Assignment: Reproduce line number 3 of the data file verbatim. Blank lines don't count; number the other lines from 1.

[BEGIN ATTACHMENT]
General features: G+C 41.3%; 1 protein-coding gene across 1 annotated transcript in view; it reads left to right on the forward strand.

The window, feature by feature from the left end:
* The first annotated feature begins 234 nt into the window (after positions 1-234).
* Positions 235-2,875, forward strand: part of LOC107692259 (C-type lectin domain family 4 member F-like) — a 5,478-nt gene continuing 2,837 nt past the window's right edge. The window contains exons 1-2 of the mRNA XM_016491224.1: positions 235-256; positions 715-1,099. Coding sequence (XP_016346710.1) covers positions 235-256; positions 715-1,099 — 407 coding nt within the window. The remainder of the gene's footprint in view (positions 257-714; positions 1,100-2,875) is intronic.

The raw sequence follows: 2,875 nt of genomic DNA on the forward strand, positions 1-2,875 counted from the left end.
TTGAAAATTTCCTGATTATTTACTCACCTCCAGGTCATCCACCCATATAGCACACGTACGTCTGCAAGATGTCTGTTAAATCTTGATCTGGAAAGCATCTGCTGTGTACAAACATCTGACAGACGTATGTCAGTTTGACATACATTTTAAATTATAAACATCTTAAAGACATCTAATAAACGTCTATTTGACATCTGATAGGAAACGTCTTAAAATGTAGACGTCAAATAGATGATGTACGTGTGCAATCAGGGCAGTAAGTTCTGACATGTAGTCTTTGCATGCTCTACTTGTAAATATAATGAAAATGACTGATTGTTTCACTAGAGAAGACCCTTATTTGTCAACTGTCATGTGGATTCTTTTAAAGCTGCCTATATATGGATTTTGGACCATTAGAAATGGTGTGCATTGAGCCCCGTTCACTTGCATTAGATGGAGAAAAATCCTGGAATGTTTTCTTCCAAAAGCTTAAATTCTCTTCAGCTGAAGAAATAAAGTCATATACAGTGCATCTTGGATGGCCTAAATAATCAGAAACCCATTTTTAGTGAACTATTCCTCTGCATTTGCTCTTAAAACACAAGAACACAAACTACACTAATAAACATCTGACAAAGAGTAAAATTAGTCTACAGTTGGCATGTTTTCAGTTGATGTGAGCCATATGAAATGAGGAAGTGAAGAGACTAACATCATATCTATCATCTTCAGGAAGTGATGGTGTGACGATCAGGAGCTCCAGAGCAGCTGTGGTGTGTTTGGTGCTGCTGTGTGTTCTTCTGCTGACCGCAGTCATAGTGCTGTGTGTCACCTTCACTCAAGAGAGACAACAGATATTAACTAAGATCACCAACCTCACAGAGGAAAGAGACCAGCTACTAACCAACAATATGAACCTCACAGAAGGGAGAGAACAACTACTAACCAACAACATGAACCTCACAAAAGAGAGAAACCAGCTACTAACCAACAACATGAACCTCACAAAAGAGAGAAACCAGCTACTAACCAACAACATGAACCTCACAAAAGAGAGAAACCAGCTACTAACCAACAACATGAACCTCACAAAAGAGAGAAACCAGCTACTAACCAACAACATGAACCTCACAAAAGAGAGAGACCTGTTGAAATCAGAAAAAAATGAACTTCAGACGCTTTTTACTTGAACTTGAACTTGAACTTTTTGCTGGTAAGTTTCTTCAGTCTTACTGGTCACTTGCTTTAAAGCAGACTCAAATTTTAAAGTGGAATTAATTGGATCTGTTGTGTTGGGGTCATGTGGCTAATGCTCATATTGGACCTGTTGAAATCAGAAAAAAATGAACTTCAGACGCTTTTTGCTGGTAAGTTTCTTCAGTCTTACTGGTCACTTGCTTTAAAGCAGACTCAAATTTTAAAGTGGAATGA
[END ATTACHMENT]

* The first annotated feature begins 234 nt into the window (after positions 1-234).